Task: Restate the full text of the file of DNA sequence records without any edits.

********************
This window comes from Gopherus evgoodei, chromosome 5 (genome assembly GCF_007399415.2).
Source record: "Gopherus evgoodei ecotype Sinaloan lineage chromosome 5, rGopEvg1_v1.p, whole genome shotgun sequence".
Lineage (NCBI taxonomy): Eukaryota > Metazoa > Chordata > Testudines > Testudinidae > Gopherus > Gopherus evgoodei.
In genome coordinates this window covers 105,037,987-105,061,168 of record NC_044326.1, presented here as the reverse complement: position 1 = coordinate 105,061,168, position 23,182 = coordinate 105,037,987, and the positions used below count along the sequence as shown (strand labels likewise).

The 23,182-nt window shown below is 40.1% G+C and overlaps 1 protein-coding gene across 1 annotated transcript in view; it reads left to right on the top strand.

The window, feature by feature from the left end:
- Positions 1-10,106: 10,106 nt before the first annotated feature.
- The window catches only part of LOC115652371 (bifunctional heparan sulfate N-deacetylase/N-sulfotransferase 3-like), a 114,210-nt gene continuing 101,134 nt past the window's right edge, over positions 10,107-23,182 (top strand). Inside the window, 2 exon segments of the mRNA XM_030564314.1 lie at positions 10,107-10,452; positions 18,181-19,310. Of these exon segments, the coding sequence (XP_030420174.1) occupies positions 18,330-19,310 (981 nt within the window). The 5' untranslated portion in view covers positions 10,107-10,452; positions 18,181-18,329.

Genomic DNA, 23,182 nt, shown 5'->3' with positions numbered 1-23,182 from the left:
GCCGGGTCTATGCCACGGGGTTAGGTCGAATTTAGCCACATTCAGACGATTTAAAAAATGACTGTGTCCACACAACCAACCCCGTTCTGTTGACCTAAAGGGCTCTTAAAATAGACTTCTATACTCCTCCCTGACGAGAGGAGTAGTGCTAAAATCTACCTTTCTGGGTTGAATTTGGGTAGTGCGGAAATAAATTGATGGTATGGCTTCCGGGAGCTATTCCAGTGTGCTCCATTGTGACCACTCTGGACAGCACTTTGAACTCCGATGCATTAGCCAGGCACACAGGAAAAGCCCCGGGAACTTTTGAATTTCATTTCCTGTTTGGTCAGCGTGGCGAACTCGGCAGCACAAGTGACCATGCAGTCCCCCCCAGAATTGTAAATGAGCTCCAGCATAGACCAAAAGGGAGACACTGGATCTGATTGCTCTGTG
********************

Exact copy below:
This window comes from Gopherus evgoodei, chromosome 5 (genome assembly GCF_007399415.2).
Source record: "Gopherus evgoodei ecotype Sinaloan lineage chromosome 5, rGopEvg1_v1.p, whole genome shotgun sequence".
Lineage (NCBI taxonomy): Eukaryota > Metazoa > Chordata > Testudines > Testudinidae > Gopherus > Gopherus evgoodei.
In genome coordinates this window covers 105,037,987-105,061,168 of record NC_044326.1, presented here as the reverse complement: position 1 = coordinate 105,061,168, position 23,182 = coordinate 105,037,987, and the positions used below count along the sequence as shown (strand labels likewise).

The 23,182-nt window shown below is 40.1% G+C and overlaps 1 protein-coding gene across 1 annotated transcript in view; it reads left to right on the top strand.

The window, feature by feature from the left end:
- Positions 1-10,106: 10,106 nt before the first annotated feature.
- The window catches only part of LOC115652371 (bifunctional heparan sulfate N-deacetylase/N-sulfotransferase 3-like), a 114,210-nt gene continuing 101,134 nt past the window's right edge, over positions 10,107-23,182 (top strand). Inside the window, 2 exon segments of the mRNA XM_030564314.1 lie at positions 10,107-10,452; positions 18,181-19,310. Of these exon segments, the coding sequence (XP_030420174.1) occupies positions 18,330-19,310 (981 nt within the window). The 5' untranslated portion in view covers positions 10,107-10,452; positions 18,181-18,329.

Genomic DNA, 23,182 nt, shown 5'->3' with positions numbered 1-23,182 from the left:
GCCGGGTCTATGCCACGGGGTTAGGTCGAATTTAGCCACATTCAGACGATTTAAAAAATGACTGTGTCCACACAACCAACCCCGTTCTGTTGACCTAAAGGGCTCTTAAAATAGACTTCTATACTCCTCCCTGACGAGAGGAGTAGTGCTAAAATCTACCTTTCTGGGTTGAATTTGGGTAGTGCGGAAATAAATTGATGGTATGGCTTCCGGGAGCTATTCCAGTGTGCTCCATTGTGACCACTCTGGACAGCACTTTGAACTCCGATGCATTAGCCAGGCACACAGGAAAAGCCCCGGGAACTTTTGAATTTCATTTCCTGTTTGGTCAGCGTGGCGAACTCGGCAGCACAAGTGACCATGCAGTCCCCCCCAGAATTGTAAATGAGCTCCAGCATAGACCAAAAGGGAGACACTGGATCTGATTGCTCTGTG